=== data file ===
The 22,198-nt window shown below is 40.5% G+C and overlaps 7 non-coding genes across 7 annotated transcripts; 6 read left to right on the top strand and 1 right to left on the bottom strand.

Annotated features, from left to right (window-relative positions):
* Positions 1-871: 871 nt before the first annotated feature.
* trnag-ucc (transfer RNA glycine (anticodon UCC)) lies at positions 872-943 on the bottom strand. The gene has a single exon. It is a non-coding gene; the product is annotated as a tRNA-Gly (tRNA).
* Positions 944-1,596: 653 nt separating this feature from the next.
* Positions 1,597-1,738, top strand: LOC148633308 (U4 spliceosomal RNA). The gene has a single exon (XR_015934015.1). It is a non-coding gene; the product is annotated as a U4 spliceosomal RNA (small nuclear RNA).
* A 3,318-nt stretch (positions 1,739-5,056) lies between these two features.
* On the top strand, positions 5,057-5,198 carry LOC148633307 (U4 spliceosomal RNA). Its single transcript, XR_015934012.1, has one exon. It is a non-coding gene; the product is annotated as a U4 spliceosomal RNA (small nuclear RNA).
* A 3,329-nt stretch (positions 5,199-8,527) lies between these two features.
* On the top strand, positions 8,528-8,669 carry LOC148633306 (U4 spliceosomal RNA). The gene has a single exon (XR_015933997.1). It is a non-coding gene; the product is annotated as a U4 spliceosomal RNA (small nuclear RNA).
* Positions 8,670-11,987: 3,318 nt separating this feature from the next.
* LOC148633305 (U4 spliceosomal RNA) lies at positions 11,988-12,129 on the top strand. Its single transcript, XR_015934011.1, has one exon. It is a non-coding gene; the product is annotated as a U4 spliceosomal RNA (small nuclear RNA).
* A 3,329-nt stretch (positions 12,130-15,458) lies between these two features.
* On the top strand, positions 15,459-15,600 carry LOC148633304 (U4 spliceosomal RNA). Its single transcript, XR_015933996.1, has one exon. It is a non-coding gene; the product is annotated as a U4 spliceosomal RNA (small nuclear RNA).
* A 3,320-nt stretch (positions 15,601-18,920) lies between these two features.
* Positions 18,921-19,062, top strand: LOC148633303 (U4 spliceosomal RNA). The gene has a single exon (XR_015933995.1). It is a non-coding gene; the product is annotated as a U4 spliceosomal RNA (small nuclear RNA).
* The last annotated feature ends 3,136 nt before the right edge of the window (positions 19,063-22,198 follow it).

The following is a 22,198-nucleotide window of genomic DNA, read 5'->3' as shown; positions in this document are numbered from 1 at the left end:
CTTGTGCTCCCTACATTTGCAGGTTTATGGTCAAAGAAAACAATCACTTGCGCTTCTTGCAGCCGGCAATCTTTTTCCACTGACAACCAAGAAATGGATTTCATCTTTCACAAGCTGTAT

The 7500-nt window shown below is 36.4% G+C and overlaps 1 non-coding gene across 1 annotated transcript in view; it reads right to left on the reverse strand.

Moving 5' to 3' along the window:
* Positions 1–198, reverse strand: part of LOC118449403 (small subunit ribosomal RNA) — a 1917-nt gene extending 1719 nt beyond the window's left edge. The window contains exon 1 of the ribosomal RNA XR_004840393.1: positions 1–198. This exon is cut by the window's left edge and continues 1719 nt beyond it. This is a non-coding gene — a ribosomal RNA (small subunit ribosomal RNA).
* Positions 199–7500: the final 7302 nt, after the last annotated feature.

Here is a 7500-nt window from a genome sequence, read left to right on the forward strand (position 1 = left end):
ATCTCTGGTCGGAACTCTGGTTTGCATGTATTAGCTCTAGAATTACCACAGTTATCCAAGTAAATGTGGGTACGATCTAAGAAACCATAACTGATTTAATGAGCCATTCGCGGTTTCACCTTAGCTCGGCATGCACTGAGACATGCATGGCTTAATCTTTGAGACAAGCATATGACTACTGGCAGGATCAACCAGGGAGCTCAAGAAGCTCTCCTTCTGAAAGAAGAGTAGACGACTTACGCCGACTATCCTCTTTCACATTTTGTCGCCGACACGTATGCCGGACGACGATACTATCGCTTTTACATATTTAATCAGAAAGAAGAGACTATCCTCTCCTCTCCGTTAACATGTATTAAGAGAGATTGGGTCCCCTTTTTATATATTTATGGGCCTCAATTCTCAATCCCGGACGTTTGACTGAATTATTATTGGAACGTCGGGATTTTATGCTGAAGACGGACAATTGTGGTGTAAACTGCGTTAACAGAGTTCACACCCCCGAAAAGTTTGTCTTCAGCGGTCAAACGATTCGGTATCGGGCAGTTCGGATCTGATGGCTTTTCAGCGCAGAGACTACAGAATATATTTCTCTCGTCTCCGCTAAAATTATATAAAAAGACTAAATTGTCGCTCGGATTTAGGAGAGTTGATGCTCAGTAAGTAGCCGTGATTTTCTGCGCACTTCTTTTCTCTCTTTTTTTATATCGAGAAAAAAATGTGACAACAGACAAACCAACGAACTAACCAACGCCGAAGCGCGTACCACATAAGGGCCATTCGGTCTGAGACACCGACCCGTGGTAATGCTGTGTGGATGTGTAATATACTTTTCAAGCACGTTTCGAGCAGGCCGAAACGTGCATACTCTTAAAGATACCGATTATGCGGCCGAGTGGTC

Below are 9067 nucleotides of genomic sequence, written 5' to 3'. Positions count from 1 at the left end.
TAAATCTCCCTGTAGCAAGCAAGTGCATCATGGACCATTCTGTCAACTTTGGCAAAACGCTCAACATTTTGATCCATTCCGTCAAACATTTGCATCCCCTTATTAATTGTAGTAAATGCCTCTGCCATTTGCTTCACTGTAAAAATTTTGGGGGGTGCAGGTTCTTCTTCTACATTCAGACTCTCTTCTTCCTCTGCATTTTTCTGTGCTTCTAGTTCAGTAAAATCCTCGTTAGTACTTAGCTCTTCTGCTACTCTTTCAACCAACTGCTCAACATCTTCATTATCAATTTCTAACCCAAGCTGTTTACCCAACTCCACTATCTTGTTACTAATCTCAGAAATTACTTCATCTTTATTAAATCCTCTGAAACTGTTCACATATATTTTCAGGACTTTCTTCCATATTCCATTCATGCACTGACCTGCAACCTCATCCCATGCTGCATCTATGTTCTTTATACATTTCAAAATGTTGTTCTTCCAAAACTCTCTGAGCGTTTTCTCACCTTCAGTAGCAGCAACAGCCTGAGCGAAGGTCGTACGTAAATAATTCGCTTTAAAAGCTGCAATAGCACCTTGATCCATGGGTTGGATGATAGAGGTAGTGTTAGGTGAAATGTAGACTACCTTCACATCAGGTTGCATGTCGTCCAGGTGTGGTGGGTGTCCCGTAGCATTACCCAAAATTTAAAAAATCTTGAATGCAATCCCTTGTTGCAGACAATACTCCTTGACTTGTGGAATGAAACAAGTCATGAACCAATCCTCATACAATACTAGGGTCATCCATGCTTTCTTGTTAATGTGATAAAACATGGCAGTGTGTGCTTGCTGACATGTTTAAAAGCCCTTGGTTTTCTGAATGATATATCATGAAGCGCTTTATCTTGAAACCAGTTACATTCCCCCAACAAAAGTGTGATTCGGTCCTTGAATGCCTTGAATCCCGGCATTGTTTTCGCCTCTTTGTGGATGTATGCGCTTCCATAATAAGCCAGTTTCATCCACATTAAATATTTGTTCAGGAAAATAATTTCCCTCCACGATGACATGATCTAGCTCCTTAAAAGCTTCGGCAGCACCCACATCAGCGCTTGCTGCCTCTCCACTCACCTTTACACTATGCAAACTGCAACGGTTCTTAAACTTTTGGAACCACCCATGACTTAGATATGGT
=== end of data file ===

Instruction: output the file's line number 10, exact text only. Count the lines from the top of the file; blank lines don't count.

* On the top strand, positions 8,528-8,669 carry LOC148633306 (U4 spliceosomal RNA). The gene has a single exon (XR_015933997.1). It is a non-coding gene; the product is annotated as a U4 spliceosomal RNA (small nuclear RNA).